PARIS -- BAR-Honda's Formula One team was banned for two
races after an appeals court ruled Thursday that Jenson Button's
car raced illegally at the San Marino Grand Prix last month.
Button was also stripped of the six points he won for finishing
third at Imola on April 24, and teammate Takuma Sato lost his four
points for finishing fifth. The sport's governing body, FIA, wanted
the team to be disqualified for the season.
But the FIA's international court of appeal said in a statement
that "it is not possible for the court to find that BAR-Honda
deliberately committed fraud.'' However, the team displayed "a
highly regrettable negligence and lack of transparency.''
BAR-Honda, which will miss the Spanish Grand Prix in Barcelona
this weekend and a race in Monaco on May 22, explained to the
appeals panel Wednesday why Button's car ran 11 pounds under the
minimum 1,322-pound weight at Imola.
The FIA's arguments centered on the possibility of a concealed
mechanism in Button's car. BAR-Honda chief executive officer Nick
Fry denied the claims and threatened to go to civil court if his
team was expelled.
"BAR-Honda is appalled at the decision ... and asserts that the
judgment is contrary to all of the evidence heard,'' Fry said.
"The team proved that it complied with the current regulations and
the FIA now acknowledges that the regulations are unclear.
"At no time did BAR-Honda run underweight at the San Marino
The hearing centered on the legality of two carbon-fiber fuel
tanks in the car's main tank, which the team said pressurizes fuel
before it is injected into the engine.
"BAR were asked to pump the fuel out of their car. They left 15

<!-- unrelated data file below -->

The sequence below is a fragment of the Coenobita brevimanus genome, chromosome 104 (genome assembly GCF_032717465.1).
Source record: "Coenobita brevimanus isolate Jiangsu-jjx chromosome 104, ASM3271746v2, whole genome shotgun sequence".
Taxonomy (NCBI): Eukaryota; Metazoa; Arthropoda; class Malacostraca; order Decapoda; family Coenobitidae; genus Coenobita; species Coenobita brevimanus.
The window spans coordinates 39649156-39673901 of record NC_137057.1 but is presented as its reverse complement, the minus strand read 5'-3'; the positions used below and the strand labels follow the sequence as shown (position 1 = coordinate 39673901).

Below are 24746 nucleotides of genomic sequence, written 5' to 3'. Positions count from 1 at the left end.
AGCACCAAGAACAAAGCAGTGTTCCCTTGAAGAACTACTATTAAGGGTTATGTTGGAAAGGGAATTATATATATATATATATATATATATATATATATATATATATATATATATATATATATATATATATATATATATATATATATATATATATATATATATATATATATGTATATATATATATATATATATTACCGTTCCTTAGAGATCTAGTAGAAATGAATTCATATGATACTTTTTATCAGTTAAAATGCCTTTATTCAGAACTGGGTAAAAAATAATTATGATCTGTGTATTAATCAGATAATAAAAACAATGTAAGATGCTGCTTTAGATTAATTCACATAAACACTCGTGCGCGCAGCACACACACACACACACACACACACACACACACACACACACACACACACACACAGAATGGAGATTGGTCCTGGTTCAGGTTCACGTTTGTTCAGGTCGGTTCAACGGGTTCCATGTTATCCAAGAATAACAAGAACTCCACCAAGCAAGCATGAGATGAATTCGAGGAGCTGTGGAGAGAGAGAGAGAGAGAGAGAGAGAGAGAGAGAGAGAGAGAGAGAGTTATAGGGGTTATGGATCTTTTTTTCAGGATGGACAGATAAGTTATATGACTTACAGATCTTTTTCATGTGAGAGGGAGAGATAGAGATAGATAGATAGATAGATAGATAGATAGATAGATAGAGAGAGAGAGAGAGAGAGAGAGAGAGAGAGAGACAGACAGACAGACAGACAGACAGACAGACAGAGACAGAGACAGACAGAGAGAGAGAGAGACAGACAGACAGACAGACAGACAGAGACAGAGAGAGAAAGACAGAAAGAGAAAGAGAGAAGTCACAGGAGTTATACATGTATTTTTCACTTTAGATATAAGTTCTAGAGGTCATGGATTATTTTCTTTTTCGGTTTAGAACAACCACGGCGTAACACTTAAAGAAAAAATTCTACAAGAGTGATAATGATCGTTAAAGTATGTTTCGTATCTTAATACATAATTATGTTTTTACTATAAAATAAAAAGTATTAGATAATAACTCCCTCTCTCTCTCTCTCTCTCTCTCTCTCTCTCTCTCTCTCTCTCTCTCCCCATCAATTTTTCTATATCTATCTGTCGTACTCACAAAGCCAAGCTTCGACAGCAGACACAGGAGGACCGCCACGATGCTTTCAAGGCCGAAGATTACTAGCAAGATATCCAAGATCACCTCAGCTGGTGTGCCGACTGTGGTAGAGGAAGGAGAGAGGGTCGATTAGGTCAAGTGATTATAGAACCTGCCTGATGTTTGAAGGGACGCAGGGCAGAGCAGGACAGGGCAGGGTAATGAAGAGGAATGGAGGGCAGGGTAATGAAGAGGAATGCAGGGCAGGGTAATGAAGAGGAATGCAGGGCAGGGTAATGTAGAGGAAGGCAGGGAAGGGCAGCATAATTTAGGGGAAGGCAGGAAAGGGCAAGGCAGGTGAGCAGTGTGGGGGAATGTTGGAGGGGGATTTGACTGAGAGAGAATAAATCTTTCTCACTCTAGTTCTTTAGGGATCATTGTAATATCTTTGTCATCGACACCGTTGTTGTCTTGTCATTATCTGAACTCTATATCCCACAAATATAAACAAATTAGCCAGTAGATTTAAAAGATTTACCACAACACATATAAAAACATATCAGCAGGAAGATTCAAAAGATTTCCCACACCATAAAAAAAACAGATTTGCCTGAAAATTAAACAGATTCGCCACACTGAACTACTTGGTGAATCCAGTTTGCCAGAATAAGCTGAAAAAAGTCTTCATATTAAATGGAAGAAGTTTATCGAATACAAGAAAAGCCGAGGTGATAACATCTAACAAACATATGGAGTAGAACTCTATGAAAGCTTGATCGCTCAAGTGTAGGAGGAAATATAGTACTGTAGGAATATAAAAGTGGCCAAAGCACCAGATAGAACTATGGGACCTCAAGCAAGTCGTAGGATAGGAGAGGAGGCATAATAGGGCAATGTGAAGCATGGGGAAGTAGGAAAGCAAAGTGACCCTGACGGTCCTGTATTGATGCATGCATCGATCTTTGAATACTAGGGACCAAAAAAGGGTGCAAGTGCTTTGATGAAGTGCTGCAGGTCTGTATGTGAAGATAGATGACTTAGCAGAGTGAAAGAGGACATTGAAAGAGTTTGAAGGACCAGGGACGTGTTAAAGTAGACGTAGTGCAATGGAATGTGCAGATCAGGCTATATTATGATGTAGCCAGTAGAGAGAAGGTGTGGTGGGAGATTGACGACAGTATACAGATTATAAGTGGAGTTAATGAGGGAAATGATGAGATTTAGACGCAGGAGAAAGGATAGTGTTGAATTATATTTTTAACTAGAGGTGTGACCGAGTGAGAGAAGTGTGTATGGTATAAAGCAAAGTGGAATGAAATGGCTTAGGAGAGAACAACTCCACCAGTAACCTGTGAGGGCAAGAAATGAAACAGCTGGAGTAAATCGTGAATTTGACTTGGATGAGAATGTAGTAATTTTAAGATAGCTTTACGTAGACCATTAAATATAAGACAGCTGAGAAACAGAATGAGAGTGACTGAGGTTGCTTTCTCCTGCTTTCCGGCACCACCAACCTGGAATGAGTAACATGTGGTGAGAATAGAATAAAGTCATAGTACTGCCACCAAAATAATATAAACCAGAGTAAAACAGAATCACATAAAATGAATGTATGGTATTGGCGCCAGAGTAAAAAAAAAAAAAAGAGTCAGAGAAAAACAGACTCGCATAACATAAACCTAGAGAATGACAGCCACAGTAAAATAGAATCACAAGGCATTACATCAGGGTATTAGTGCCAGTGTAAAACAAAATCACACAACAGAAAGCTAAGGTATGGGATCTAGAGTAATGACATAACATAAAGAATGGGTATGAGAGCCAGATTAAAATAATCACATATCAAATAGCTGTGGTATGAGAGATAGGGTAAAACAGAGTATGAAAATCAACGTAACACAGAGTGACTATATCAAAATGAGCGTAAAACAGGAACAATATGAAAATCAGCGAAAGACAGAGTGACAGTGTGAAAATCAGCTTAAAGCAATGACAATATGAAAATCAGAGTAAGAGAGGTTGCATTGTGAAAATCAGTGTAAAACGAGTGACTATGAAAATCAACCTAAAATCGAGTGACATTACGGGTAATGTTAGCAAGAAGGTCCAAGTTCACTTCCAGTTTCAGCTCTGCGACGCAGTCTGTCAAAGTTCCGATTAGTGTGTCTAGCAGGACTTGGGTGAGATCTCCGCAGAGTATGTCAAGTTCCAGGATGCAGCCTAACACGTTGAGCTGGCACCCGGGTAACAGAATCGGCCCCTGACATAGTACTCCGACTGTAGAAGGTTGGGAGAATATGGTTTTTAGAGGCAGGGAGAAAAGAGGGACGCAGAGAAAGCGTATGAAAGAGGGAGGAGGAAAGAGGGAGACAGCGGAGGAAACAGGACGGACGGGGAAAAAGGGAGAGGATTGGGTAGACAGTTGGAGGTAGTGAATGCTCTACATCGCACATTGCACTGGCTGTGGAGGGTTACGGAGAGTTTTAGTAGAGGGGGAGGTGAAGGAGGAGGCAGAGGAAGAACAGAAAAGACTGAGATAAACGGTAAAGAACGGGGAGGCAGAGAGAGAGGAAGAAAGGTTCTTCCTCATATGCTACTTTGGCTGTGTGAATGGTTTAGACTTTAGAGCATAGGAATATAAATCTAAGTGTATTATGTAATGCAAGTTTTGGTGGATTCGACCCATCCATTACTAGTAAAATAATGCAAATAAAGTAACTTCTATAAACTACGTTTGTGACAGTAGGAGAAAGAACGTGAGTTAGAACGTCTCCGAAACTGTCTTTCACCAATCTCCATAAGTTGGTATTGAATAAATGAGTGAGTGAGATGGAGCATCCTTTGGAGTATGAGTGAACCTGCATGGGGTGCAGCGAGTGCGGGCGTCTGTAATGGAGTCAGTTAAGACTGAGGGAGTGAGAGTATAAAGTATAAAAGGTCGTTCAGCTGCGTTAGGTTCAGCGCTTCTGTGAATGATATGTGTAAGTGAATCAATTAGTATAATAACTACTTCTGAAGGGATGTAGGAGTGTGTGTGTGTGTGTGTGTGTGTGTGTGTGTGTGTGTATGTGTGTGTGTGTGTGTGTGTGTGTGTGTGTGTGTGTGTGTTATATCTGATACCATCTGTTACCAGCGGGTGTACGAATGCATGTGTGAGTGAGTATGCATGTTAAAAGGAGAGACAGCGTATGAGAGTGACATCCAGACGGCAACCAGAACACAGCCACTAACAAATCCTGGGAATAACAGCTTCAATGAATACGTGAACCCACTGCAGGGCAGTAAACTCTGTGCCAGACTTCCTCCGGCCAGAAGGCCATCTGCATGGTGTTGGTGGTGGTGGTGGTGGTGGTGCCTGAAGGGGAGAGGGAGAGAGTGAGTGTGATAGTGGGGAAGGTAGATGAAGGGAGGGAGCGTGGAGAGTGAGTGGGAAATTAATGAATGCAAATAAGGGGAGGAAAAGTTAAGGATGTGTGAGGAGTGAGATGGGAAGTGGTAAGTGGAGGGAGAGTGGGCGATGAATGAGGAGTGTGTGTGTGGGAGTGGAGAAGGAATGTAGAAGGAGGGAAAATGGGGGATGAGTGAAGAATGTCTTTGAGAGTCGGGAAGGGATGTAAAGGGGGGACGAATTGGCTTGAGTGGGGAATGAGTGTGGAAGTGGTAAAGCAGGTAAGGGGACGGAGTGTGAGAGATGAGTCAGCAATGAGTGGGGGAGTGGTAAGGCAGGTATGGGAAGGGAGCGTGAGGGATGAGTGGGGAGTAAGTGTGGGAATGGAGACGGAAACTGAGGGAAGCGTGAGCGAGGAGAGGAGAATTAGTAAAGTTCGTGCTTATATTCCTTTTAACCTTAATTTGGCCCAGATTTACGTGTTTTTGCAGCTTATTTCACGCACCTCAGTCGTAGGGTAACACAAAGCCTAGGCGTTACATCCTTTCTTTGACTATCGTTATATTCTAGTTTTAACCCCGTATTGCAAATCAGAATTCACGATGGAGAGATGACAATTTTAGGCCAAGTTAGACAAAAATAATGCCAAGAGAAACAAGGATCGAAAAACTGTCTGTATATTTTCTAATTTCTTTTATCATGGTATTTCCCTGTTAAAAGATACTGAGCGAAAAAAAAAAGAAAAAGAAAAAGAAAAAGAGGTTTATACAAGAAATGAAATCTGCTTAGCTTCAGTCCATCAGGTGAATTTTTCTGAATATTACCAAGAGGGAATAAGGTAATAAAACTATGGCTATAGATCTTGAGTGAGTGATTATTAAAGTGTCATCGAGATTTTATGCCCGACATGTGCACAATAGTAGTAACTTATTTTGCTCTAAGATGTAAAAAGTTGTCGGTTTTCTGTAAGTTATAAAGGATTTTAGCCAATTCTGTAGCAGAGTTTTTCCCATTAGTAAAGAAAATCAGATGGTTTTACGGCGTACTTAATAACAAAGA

liters in the tank and told us it was empty,'' FIA president Max
Mosley said. "Under the circumstances, we feel they have been
treated rather leniently.''
BAR-Honda argued that deliberately racing underweight would have
led to possible engine failure. But that didn't convince the FIA,
even though officials originally ruled Button's car was the correct
The FIA challenged its own ruling and called for the 18-member
tribunal to exclude BAR-Honda for the season and pay $1.29 million.
"We all agree that there are specific rules for all the teams,
and if you are not inside the rules you are at a risk to have a
penalty,'' said driver Fernando Alonso, who won the San Marino GP
and leads the drivers standings with 36 points.
The team can return to racing May 29 for the European Grand Prix
at Nurburgring, Germany.
The last team to be banned was Tyrrell, which missed the last
three races in 1984. The team was banned because the sport's
governing body ruled that a performance aid was found in the water
that was sprayed over Martin Brundle's engine air intake trumpets
at the Detroit Grand Prix.